They Only Come Out at Night

December 21, 2008

Late the other night, not long after publishing my first real post, I received a comment from the subject of my post, Stephan Kinsella, who continues his recent trend of support for the principles underlying labor self-management. Oddly, perhaps in an attempt at humor, he decided to disguise this support in a polemic tone. So in the spirit of things, I’ll play along. It’s always nice to engage with a fellow native son of Baton Rouge. And I don’t mind a little droll humor. You might even see me use some around here occasionally.

I’m not sure if it was the early hour or what, but he appeared to have not read my post very carefully since many of his responses were swinging at ghosts and a large majority of his “objections” actually serve to buttress my point.

One of the strangest ghosts was this idea he had that I was arguing against the co-responsibility of anyone involved as an “idea” person.

I’ve argued–I think very clearly–for why I think someone who hires another person to commit a crime is guilty as a co-conspirator, in Causation and Aggression. It does not rely on these bizarre notions of who owns the means or has “de jure” control, etc.

That’s exactly right. All responsible people are “co-conspirators”. No one responsible party can alienate their responsibility to another, even if they consent to do so. It doesn’t depend on who owns the means or has de jure control. I’m glad that Kinsella seems to have understood my post well enough to summarize the major points so succinctly.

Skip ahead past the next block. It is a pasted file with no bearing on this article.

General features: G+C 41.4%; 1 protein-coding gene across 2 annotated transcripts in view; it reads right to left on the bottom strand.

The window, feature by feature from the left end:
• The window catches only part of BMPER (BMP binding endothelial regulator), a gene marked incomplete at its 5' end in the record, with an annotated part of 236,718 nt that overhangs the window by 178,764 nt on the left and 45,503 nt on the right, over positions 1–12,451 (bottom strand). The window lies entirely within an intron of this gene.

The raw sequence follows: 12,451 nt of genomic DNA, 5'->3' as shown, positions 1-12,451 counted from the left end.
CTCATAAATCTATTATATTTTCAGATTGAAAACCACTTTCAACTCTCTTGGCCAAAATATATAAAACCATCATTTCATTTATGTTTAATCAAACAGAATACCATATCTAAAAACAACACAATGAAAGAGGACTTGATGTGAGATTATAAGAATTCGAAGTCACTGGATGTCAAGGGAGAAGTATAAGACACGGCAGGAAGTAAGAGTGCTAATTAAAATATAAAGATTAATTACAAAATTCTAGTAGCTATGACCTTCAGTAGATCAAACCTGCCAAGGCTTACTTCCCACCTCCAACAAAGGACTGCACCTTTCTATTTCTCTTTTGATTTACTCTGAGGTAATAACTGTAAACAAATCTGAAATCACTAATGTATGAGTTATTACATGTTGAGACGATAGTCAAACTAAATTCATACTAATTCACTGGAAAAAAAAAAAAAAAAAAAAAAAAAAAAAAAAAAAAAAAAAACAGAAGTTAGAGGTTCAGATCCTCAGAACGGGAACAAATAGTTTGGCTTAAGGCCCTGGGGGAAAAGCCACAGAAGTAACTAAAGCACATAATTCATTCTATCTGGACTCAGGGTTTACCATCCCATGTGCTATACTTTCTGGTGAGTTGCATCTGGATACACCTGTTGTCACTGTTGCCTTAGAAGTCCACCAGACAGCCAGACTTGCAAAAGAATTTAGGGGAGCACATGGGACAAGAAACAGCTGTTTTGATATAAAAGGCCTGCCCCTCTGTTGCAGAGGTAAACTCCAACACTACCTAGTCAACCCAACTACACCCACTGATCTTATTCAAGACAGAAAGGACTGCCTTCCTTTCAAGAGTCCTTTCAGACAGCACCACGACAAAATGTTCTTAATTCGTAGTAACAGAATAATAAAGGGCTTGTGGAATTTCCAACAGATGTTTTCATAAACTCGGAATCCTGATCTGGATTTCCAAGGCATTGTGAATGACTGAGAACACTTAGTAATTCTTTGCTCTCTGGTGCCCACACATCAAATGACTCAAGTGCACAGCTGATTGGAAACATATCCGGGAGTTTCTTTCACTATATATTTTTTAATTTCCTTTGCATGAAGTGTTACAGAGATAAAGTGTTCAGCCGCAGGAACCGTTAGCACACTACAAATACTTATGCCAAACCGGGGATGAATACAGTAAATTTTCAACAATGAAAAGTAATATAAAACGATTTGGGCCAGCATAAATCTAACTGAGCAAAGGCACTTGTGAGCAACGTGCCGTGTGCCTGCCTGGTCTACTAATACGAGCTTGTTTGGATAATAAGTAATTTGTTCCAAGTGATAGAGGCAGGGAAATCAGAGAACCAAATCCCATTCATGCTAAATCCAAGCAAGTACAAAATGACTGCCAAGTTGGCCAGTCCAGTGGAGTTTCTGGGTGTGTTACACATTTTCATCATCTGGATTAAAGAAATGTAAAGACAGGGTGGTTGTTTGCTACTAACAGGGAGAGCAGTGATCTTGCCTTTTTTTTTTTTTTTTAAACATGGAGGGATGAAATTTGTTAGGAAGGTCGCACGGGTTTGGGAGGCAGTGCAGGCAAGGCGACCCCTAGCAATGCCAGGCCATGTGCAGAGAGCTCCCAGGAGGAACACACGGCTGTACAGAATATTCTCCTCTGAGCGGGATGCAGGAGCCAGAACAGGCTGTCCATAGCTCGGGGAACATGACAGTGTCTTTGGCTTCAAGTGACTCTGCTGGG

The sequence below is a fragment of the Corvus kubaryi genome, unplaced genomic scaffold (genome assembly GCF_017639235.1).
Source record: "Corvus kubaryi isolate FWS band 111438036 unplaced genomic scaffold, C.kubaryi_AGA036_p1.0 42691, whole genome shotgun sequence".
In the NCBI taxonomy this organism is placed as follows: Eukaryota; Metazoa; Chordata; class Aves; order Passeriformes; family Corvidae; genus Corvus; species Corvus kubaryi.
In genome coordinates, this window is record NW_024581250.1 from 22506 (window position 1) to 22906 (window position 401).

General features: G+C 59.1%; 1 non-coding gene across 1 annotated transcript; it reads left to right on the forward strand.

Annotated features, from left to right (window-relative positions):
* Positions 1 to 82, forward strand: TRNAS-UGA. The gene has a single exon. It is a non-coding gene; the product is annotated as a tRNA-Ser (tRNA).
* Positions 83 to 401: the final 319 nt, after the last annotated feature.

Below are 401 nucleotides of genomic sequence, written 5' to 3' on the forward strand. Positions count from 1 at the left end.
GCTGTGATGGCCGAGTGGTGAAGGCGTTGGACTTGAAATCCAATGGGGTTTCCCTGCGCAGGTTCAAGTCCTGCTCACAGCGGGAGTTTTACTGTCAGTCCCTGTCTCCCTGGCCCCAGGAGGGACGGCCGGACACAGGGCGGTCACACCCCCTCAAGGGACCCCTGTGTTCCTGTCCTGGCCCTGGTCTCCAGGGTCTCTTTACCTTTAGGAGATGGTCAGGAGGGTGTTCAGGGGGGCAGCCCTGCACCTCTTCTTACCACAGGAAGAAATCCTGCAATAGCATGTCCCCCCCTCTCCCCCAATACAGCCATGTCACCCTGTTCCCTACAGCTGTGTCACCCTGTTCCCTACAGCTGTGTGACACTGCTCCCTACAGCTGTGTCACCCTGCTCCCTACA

By the way, I recommend that everyone read his article linked above. It is an excellent source of supporting principles for understanding how the productive activity of labor in creating the output “renders all of its participants independently and jointly responsible”. But if we move from criminal examples to non-criminal ones, Kinsella seems to forget his own conclusions (or rather he plays dumb).

I am really mystified at what you are getting at. What do cakes have to do with murder?

Yet he offers no reason why the criminal nature of a resulting action matters when determining who is responsible for the action. Can non-criminal results not have intentional causation? Yes, there is no third-party “victim” but there is the question of who appropriates the newly produced outputs. Since Kinsella finds me incoherent (a charge,  on certain days, I’m inclined to agree with), I’m going to call on Theodore Burczak at length to explain the problem:

The controversial issue to notice at this juncture is the rather curious position rented workers assume in this analysis. It would seem that in order for the entrepreneur to be the regarded as the solely responsible agent of a joint productive venture, workers must play a similar role in the firm as do guns in a robbery: they are the instruments of the entrepreneur’s will.

For Ellerman,…the relevant question is to determine who is responsible for production in the capitalist firm. Once the responsible agent of production is identified, Ellerman proposes that we can call upon the “juridical principle of imputation” in order to establish the just appropriator of the entire product. This widely-accepted principle maintains that people should be held legally accountable, or responsible, for the consequences of the actions for which they are factually responsible…In Ellerman’s view, the agent responsible for production is not [the] indivisible entrepreneur alone, but all the workers—mental, manual, and entrepreneurial—who labor in the firm together.